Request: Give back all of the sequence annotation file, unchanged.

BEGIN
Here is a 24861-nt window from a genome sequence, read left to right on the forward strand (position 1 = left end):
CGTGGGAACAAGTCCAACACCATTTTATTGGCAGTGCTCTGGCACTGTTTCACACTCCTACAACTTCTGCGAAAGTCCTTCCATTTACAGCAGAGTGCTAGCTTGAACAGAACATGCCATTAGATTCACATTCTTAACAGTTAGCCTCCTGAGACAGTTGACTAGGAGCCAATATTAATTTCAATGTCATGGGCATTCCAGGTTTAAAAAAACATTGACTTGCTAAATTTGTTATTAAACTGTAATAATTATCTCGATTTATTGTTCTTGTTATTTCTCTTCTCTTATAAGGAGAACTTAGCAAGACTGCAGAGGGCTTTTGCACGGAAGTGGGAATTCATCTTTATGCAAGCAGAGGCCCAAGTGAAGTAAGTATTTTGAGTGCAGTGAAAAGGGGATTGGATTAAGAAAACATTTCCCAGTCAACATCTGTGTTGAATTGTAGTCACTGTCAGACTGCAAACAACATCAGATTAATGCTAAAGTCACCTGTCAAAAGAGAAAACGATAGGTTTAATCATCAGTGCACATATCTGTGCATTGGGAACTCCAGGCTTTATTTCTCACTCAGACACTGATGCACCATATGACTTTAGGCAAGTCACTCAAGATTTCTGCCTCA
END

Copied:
Here is a 24861-nt window from a genome sequence, read left to right on the forward strand (position 1 = left end):
CGTGGGAACAAGTCCAACACCATTTTATTGGCAGTGCTCTGGCACTGTTTCACACTCCTACAACTTCTGCGAAAGTCCTTCCATTTACAGCAGAGTGCTAGCTTGAACAGAACATGCCATTAGATTCACATTCTTAACAGTTAGCCTCCTGAGACAGTTGACTAGGAGCCAATATTAATTTCAATGTCATGGGCATTCCAGGTTTAAAAAAACATTGACTTGCTAAATTTGTTATTAAACTGTAATAATTATCTCGATTTATTGTTCTTGTTATTTCTCTTCTCTTATAAGGAGAACTTAGCAAGACTGCAGAGGGCTTTTGCACGGAAGTGGGAATTCATCTTTATGCAAGCAGAGGCCCAAGTGAAGTAAGTATTTTGAGTGCAGTGAAAAGGGGATTGGATTAAGAAAACATTTCCCAGTCAACATCTGTGTTGAATTGTAGTCACTGTCAGACTGCAAACAACATCAGATTAATGCTAAAGTCACCTGTCAAAAGAGAAAACGATAGGTTTAATCATCAGTGCACATATCTGTGCATTGGGAACTCCAGGCTTTATTTCTCACTCAGACACTGATGCACCATATGACTTTAGGCAAGTCACTCAAGATTTCTGCCTCA